4. by   BrightEyes3468
    Quote from elkpark
    What's this about going and finding people who skip appointments and "bringing them in"? Under what legal authorization would you be expected to compel anyone to do something s/he doesn't want to do? And is your potential employer talking about you trying to talk people into coming to office (and, if that doesn't work, so be it), or actually, physically, wrestling them into your car against their will? That seems like a huge red flag to me.

    Even working in inpatient psych over the years, if a client elopes from the unit, the policy has always been, everywhere I've worked, that a staff person follows to keep them in sight and keep track of where they are and monitor their safety (if we see someone leave), but under no circumstances to engage physically with them, and the unit notifies the police, who do any official wrangling indicated.
    I apologize for not clarifying better. It was my understanding that if they do not show up and that's unlike them I'd have to go find them. They did not say that I had to force the patient because as any other patient they have to refuse any and all treatment. Sorry for the misunderstanding. Will update original post
  5. by   soutthpaw
    The issue I see with this is safety and liability. IF you are female, I can definitely see concerns for your safety. I also would not really want psych patients knowing my vehicle license place and thus easy to track where I live. As a male, transporting a female is just asking for legal trouble. One accusation by the female psych patient that you touched or said something inappropriate and there goes your license or worse. If you decide to do it, get a dash cam with internal cameras that records every time a patient is in your vehicle and save every one of those videos. Also, I would always make the patient ride in the back seat.
  6. by   BrightEyes3468
    Quote from soutthpaw
    The issue I see with this is safety and liability. IF you are female, I can definitely see concerns for your safety. I also would not really want psych patients knowing my vehicle license place and thus easy to track where I live. As a male, transporting a female is just asking for legal trouble. One accusation by the female psych patient that you touched or said something inappropriate and there goes your license or worse. If you decide to do it, get a dash cam with internal cameras that records every time a patient is in your vehicle and save every one of those videos. Also, I would always make the patient ride in the back seat.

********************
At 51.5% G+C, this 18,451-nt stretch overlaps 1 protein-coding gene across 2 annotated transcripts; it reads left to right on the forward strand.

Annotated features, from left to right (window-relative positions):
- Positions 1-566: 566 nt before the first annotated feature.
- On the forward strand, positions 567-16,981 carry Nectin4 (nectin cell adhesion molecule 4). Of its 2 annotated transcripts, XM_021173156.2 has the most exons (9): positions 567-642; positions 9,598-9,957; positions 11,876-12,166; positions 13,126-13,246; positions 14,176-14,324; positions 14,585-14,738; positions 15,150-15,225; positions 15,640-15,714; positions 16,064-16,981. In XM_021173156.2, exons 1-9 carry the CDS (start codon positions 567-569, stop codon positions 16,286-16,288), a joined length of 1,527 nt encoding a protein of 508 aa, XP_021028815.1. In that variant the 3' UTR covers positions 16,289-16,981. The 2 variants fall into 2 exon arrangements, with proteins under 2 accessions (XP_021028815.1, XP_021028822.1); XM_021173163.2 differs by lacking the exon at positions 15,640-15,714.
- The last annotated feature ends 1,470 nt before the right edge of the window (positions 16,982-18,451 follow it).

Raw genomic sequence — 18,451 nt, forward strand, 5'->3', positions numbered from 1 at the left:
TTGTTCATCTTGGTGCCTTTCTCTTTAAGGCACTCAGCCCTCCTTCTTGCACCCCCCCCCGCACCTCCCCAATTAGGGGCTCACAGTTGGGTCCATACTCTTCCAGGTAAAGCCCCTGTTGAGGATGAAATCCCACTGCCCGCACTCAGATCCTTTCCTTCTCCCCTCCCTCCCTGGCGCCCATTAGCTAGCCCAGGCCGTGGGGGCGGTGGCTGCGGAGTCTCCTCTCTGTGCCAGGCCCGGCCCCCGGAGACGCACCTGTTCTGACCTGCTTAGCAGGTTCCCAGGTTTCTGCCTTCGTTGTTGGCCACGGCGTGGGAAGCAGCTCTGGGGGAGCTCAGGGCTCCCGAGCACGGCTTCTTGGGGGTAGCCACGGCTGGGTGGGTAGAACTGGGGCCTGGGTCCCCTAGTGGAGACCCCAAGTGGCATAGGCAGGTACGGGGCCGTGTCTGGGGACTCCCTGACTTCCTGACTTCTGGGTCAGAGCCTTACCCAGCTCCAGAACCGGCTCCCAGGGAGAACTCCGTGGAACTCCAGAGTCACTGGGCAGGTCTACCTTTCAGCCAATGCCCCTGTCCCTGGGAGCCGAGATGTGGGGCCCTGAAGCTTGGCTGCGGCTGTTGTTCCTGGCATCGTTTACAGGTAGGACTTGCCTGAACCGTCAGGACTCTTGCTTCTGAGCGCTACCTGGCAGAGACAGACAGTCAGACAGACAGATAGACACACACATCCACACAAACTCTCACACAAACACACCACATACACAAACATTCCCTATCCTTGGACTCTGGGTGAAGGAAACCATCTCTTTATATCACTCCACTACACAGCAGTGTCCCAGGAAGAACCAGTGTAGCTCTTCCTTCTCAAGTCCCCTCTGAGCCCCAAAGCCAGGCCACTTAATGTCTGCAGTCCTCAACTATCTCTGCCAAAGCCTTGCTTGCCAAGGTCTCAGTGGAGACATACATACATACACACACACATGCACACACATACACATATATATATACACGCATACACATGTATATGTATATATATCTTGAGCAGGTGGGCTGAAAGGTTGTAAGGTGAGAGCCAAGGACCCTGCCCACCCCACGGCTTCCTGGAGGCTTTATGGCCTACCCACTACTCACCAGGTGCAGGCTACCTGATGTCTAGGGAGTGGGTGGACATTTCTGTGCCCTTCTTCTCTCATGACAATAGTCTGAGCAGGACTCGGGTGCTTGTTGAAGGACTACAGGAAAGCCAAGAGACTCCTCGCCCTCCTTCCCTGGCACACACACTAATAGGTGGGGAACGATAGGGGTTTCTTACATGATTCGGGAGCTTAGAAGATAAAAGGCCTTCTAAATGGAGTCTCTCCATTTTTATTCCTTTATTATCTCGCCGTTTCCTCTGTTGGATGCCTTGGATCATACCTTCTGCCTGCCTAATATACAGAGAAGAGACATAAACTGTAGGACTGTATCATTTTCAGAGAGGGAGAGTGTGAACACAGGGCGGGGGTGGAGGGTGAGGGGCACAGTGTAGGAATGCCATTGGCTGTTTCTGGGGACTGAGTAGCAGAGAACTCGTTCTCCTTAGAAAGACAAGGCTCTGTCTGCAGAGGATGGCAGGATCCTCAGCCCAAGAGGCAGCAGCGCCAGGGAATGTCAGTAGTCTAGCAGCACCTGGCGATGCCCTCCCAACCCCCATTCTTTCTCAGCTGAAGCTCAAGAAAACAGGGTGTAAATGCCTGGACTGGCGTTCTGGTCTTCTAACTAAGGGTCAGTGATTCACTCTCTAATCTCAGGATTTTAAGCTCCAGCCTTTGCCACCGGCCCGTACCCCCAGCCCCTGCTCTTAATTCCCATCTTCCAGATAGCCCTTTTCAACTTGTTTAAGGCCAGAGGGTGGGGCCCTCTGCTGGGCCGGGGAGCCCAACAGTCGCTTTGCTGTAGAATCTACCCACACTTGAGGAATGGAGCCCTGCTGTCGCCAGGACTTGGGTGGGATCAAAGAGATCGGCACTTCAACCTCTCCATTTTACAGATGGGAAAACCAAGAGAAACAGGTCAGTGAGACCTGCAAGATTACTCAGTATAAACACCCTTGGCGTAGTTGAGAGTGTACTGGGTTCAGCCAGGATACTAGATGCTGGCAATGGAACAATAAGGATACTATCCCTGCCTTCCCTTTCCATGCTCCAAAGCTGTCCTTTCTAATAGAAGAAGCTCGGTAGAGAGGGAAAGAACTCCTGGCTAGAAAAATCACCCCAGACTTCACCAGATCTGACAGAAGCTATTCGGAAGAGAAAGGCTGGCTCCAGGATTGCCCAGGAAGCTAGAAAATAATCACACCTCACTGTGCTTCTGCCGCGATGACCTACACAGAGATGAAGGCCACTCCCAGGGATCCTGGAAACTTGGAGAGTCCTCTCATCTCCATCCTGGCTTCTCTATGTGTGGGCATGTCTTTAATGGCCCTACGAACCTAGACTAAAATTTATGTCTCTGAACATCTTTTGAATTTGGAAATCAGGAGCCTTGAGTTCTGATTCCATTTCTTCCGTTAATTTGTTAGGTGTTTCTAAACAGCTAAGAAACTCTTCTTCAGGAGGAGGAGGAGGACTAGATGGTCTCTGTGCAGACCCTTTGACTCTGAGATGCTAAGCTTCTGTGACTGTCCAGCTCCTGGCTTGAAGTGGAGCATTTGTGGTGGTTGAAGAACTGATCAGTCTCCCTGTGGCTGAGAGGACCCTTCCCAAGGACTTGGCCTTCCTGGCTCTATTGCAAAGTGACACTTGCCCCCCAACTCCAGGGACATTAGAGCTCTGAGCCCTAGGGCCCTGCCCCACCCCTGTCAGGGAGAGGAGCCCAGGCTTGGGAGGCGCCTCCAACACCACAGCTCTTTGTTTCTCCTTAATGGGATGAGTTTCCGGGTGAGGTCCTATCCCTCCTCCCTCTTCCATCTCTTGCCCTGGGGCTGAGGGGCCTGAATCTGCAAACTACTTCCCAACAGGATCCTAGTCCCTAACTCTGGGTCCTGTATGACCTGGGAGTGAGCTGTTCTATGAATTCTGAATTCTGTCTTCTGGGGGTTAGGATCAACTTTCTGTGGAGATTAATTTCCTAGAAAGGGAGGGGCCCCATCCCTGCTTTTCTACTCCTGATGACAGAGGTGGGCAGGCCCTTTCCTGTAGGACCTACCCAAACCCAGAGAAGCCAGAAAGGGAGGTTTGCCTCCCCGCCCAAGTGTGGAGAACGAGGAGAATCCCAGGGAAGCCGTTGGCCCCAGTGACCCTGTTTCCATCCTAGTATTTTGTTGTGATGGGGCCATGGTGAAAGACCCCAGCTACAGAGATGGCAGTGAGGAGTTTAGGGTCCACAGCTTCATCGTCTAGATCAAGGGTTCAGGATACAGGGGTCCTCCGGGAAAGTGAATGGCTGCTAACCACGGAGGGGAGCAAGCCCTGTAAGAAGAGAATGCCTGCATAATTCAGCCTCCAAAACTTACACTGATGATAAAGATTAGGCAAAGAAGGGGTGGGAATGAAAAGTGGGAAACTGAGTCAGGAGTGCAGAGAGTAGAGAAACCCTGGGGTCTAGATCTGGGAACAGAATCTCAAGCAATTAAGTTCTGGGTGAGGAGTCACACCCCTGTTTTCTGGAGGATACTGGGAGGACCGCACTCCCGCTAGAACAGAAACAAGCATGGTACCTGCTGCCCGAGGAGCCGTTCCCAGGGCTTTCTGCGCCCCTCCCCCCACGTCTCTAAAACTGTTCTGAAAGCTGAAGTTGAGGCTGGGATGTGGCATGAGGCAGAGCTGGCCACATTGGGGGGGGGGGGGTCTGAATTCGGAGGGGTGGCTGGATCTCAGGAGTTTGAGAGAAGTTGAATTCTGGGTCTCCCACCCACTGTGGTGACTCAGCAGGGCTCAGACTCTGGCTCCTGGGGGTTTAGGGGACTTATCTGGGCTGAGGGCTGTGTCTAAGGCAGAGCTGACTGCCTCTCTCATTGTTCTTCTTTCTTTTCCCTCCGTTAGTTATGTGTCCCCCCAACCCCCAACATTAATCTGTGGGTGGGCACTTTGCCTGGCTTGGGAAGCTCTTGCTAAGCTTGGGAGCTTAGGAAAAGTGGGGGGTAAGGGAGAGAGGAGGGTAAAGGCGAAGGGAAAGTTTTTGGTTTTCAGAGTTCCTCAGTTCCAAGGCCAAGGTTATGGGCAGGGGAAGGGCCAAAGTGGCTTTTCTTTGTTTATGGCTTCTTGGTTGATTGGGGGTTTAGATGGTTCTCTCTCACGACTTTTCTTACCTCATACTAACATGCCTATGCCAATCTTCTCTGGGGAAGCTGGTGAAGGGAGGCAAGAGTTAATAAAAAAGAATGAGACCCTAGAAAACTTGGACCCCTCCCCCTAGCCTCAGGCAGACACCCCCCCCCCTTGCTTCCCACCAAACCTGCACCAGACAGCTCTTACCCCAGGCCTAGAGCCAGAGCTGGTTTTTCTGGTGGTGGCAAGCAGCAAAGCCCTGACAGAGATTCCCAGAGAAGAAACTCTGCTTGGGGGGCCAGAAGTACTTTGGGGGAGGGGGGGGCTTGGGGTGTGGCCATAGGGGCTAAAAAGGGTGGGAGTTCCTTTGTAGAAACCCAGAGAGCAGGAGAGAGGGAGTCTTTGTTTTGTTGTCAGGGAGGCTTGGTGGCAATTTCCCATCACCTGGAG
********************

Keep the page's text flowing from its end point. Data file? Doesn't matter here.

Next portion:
Thank you for the advice! I plan on bringing this up when I go shadow. They told me this doesn't happen often but it's the fact that it can and potentially will happen. Do you know if dash cams are expensive? Also, the way I look at it as well, doesn't this risk happen with home nurses as well? I mean, they have to drive to patient homes and stay there and also have to drive patients to/from appointments no? I guess I've been trying to look at it in a perspective that others have done it before me and have done okay.
    Last edit by BrightEyes3468 on Oct 13
  7. by   nursejessica722
    I used to work in a similar position and occationally when i had a sketchy home visit or something I wasn't sure about I was able to take someone along. If its something they want/need you to do for your job and you don't feel comfortable going alone, they won't have an issue with sending someone with you. Also, after several months and I got more comfortable with my patients, the areas in which they lived and my job, I found myself needing to take someone with me less and less. Good luck.